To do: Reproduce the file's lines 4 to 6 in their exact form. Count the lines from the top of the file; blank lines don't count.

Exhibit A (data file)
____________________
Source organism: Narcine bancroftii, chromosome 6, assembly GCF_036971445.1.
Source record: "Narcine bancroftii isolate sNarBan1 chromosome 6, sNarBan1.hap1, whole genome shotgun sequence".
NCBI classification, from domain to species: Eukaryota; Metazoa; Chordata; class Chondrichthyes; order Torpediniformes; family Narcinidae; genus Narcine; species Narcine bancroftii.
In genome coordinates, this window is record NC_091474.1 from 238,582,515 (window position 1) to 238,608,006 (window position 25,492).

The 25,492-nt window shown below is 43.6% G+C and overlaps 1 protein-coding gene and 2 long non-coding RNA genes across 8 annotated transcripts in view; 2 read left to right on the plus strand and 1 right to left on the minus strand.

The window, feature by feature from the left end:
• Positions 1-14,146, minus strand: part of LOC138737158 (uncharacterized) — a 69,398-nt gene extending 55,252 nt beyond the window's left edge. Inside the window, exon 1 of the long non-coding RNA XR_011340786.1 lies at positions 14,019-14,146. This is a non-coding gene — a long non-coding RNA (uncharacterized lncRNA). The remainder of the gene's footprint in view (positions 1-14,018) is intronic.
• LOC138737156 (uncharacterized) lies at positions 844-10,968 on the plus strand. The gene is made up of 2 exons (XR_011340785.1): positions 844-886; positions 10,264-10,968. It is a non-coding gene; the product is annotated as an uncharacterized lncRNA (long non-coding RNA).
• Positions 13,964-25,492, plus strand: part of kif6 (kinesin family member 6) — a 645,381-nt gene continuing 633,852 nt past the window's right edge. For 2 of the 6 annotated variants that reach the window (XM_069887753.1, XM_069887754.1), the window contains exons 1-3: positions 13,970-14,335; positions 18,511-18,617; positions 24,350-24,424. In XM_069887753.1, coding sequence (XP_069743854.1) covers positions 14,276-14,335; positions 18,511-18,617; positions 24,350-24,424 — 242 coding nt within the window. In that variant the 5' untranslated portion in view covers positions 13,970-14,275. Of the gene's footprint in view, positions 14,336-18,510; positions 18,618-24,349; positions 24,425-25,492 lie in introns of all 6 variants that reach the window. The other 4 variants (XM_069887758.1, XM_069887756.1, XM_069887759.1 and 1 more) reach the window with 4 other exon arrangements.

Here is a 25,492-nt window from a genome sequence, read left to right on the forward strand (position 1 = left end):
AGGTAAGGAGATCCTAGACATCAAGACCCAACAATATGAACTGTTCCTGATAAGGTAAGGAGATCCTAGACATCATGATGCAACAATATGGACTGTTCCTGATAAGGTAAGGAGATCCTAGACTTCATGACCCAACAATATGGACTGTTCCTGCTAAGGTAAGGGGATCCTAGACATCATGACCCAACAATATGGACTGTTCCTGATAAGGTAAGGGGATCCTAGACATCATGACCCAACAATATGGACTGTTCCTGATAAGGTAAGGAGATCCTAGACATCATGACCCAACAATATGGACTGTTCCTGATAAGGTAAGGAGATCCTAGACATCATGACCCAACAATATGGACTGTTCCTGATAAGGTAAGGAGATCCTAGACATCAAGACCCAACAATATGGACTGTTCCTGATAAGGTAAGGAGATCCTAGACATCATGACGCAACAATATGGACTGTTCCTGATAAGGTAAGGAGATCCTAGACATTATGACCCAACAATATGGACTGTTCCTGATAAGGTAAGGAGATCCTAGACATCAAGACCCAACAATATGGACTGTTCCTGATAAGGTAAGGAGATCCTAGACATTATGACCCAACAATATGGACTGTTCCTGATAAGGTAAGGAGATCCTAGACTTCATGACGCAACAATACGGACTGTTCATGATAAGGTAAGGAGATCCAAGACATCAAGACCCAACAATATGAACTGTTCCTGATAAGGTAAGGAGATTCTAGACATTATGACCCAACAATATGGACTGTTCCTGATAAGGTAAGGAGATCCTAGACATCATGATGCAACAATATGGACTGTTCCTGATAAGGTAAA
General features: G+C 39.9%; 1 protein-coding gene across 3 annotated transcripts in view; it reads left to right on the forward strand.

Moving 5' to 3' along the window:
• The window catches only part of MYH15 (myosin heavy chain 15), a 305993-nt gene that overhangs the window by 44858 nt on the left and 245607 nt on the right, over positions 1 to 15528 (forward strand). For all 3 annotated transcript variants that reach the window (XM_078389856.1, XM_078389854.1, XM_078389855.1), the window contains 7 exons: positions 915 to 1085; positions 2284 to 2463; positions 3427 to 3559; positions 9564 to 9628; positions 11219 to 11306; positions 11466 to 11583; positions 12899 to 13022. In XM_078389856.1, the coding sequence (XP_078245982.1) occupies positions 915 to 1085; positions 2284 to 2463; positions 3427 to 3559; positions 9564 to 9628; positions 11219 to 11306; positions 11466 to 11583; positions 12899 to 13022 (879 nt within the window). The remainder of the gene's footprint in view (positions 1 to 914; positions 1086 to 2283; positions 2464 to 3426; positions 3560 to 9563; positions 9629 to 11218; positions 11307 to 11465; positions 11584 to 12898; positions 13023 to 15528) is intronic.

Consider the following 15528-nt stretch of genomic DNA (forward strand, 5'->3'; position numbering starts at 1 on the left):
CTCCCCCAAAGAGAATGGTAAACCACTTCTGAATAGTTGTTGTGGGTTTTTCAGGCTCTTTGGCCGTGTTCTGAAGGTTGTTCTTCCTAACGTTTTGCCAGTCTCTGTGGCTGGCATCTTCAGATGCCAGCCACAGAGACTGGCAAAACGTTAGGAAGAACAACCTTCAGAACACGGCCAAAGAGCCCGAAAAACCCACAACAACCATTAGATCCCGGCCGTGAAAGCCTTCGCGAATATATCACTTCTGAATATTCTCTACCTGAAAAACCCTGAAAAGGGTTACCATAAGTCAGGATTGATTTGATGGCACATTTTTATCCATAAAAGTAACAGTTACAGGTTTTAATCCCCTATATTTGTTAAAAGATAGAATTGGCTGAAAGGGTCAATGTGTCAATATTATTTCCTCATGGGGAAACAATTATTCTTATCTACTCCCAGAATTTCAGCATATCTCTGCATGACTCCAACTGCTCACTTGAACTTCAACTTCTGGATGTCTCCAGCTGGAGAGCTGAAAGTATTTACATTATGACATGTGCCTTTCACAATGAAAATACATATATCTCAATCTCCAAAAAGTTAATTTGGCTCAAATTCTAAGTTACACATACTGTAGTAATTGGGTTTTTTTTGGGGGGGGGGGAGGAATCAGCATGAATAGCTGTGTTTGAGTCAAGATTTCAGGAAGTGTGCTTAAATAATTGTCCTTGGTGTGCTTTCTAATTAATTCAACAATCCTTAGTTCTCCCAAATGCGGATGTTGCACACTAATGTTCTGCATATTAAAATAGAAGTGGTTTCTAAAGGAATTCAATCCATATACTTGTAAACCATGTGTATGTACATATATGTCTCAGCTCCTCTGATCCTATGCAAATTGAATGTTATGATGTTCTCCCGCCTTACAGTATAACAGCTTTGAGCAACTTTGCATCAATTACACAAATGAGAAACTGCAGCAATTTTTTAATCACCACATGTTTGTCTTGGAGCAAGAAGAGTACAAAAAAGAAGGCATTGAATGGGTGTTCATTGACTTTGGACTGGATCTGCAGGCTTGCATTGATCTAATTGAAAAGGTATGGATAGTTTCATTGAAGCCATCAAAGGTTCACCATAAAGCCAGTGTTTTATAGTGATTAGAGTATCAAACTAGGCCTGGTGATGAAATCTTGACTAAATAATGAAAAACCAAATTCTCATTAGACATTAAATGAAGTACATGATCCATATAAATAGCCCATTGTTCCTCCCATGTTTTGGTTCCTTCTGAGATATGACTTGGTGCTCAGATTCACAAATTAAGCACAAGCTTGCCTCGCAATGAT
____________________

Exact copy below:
In genome coordinates, this window is record NC_091474.1 from 238,582,515 (window position 1) to 238,608,006 (window position 25,492).

The 25,492-nt window shown below is 43.6% G+C and overlaps 1 protein-coding gene and 2 long non-coding RNA genes across 8 annotated transcripts in view; 2 read left to right on the plus strand and 1 right to left on the minus strand.

The window, feature by feature from the left end: